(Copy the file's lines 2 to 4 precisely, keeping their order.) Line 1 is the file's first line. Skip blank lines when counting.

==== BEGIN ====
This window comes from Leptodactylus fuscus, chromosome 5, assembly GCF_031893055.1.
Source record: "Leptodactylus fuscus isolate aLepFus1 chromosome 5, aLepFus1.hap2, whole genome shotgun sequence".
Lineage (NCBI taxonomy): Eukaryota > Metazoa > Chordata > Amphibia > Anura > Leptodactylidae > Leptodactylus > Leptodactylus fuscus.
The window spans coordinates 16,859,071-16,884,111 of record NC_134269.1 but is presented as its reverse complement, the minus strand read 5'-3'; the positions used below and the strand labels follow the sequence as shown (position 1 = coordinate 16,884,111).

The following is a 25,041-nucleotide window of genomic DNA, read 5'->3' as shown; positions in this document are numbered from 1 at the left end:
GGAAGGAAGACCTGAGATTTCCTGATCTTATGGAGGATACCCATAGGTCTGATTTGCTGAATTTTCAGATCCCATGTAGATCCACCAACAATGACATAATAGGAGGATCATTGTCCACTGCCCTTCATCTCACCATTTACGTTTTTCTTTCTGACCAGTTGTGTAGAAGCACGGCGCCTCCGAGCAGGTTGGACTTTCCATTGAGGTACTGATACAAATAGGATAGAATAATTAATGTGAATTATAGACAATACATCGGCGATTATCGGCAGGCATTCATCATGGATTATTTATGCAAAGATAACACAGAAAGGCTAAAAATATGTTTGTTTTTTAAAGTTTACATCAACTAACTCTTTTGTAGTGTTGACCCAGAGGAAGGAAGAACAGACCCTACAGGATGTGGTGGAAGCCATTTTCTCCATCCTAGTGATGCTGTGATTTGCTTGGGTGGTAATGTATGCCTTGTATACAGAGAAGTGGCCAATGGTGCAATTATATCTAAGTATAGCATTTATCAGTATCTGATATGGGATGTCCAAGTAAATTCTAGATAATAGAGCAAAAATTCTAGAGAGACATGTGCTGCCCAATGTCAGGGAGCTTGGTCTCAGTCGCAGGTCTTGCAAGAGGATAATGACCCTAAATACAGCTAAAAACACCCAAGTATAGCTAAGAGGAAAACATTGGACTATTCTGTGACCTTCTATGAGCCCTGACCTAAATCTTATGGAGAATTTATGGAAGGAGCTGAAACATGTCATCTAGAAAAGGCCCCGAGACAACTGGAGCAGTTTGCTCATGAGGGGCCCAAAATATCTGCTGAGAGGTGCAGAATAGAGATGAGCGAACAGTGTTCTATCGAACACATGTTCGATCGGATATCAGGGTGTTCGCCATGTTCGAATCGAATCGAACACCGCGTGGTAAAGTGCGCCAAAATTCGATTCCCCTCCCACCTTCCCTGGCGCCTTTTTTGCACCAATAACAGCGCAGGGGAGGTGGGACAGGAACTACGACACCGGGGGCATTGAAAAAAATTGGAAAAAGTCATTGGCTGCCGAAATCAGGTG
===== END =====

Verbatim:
Source record: "Leptodactylus fuscus isolate aLepFus1 chromosome 5, aLepFus1.hap2, whole genome shotgun sequence".
Lineage (NCBI taxonomy): Eukaryota > Metazoa > Chordata > Amphibia > Anura > Leptodactylidae > Leptodactylus > Leptodactylus fuscus.
The window spans coordinates 16,859,071-16,884,111 of record NC_134269.1 but is presented as its reverse complement, the minus strand read 5'-3'; the positions used below and the strand labels follow the sequence as shown (position 1 = coordinate 16,884,111).